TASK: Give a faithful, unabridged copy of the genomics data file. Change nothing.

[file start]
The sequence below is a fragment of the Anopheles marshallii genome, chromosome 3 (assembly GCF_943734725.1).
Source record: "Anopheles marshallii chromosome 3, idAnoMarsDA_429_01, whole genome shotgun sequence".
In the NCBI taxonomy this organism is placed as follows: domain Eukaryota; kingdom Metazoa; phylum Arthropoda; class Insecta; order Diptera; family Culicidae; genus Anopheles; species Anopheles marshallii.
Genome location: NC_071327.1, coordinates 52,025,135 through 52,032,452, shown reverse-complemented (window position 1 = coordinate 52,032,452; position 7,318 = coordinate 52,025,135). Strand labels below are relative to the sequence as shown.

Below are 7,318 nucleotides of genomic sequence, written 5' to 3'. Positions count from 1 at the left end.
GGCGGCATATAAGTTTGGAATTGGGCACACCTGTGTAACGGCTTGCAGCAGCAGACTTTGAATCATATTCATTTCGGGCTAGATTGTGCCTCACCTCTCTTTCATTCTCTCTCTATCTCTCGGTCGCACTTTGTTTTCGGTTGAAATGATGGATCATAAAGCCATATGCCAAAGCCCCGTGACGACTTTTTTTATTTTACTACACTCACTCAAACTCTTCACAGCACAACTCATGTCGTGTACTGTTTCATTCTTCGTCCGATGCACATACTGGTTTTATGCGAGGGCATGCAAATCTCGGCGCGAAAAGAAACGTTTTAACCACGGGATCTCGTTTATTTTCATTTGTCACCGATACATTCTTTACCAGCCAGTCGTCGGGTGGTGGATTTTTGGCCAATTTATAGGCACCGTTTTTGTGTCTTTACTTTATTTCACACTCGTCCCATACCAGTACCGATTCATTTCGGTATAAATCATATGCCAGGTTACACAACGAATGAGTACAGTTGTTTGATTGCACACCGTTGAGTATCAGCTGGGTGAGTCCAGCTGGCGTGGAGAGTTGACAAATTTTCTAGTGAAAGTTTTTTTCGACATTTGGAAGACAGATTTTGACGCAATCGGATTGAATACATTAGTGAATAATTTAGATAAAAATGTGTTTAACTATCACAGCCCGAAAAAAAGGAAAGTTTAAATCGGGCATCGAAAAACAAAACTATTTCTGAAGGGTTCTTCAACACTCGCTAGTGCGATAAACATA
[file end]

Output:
The sequence below is a fragment of the Anopheles marshallii genome, chromosome 3 (assembly GCF_943734725.1).
Source record: "Anopheles marshallii chromosome 3, idAnoMarsDA_429_01, whole genome shotgun sequence".
In the NCBI taxonomy this organism is placed as follows: domain Eukaryota; kingdom Metazoa; phylum Arthropoda; class Insecta; order Diptera; family Culicidae; genus Anopheles; species Anopheles marshallii.
Genome location: NC_071327.1, coordinates 52,025,135 through 52,032,452, shown reverse-complemented (window position 1 = coordinate 52,032,452; position 7,318 = coordinate 52,025,135). Strand labels below are relative to the sequence as shown.

Below are 7,318 nucleotides of genomic sequence, written 5' to 3'. Positions count from 1 at the left end.
GGCGGCATATAAGTTTGGAATTGGGCACACCTGTGTAACGGCTTGCAGCAGCAGACTTTGAATCATATTCATTTCGGGCTAGATTGTGCCTCACCTCTCTTTCATTCTCTCTCTATCTCTCGGTCGCACTTTGTTTTCGGTTGAAATGATGGATCATAAAGCCATATGCCAAAGCCCCGTGACGACTTTTTTTATTTTACTACACTCACTCAAACTCTTCACAGCACAACTCATGTCGTGTACTGTTTCATTCTTCGTCCGATGCACATACTGGTTTTATGCGAGGGCATGCAAATCTCGGCGCGAAAAGAAACGTTTTAACCACGGGATCTCGTTTATTTTCATTTGTCACCGATACATTCTTTACCAGCCAGTCGTCGGGTGGTGGATTTTTGGCCAATTTATAGGCACCGTTTTTGTGTCTTTACTTTATTTCACACTCGTCCCATACCAGTACCGATTCATTTCGGTATAAATCATATGCCAGGTTACACAACGAATGAGTACAGTTGTTTGATTGCACACCGTTGAGTATCAGCTGGGTGAGTCCAGCTGGCGTGGAGAGTTGACAAATTTTCTAGTGAAAGTTTTTTTCGACATTTGGAAGACAGATTTTGACGCAATCGGATTGAATACATTAGTGAATAATTTAGATAAAAATGTGTTTAACTATCACAGCCCGAAAAAAAGGAAAGTTTAAATCGGGCATCGAAAAACAAAACTATTTCTGAAGGGTTCTTCAACACTCGCTAGTGCGATAAACATA